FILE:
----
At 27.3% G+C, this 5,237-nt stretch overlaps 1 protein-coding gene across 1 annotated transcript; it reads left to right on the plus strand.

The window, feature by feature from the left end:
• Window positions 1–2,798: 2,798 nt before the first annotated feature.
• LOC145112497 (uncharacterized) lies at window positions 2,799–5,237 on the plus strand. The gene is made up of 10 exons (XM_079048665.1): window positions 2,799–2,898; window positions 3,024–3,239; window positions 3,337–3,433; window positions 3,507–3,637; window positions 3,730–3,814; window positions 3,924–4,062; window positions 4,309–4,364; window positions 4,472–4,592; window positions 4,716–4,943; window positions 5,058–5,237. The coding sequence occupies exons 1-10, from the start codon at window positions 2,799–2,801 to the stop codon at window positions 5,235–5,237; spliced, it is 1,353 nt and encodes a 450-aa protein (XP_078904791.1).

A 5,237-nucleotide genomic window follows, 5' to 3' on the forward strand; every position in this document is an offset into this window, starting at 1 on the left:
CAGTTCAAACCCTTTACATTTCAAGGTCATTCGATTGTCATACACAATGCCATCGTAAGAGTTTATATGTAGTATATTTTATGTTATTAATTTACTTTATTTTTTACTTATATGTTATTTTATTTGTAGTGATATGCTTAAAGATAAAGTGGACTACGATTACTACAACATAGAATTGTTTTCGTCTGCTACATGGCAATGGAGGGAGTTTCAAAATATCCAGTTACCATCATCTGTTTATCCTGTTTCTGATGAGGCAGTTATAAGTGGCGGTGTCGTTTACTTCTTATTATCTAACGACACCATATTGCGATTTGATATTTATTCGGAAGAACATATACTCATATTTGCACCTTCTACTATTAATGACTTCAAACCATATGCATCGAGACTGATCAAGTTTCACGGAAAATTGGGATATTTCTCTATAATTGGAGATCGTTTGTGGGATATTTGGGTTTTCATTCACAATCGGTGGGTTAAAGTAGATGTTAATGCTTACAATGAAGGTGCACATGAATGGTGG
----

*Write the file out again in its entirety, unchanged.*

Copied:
At 27.3% G+C, this 5,237-nt stretch overlaps 1 protein-coding gene across 1 annotated transcript; it reads left to right on the plus strand.

The window, feature by feature from the left end:
• Window positions 1–2,798: 2,798 nt before the first annotated feature.
• LOC145112497 (uncharacterized) lies at window positions 2,799–5,237 on the plus strand. The gene is made up of 10 exons (XM_079048665.1): window positions 2,799–2,898; window positions 3,024–3,239; window positions 3,337–3,433; window positions 3,507–3,637; window positions 3,730–3,814; window positions 3,924–4,062; window positions 4,309–4,364; window positions 4,472–4,592; window positions 4,716–4,943; window positions 5,058–5,237. The coding sequence occupies exons 1-10, from the start codon at window positions 2,799–2,801 to the stop codon at window positions 5,235–5,237; spliced, it is 1,353 nt and encodes a 450-aa protein (XP_078904791.1).

A 5,237-nucleotide genomic window follows, 5' to 3' on the forward strand; every position in this document is an offset into this window, starting at 1 on the left:
CAGTTCAAACCCTTTACATTTCAAGGTCATTCGATTGTCATACACAATGCCATCGTAAGAGTTTATATGTAGTATATTTTATGTTATTAATTTACTTTATTTTTTACTTATATGTTATTTTATTTGTAGTGATATGCTTAAAGATAAAGTGGACTACGATTACTACAACATAGAATTGTTTTCGTCTGCTACATGGCAATGGAGGGAGTTTCAAAATATCCAGTTACCATCATCTGTTTATCCTGTTTCTGATGAGGCAGTTATAAGTGGCGGTGTCGTTTACTTCTTATTATCTAACGACACCATATTGCGATTTGATATTTATTCGGAAGAACATATACTCATATTTGCACCTTCTACTATTAATGACTTCAAACCATATGCATCGAGACTGATCAAGTTTCACGGAAAATTGGGATATTTCTCTATAATTGGAGATCGTTTGTGGGATATTTGGGTTTTCATTCACAATCGGTGGGTTAAAGTAGATGTTAATGCTTACAATGAAGGTGCACATGAATGGTGG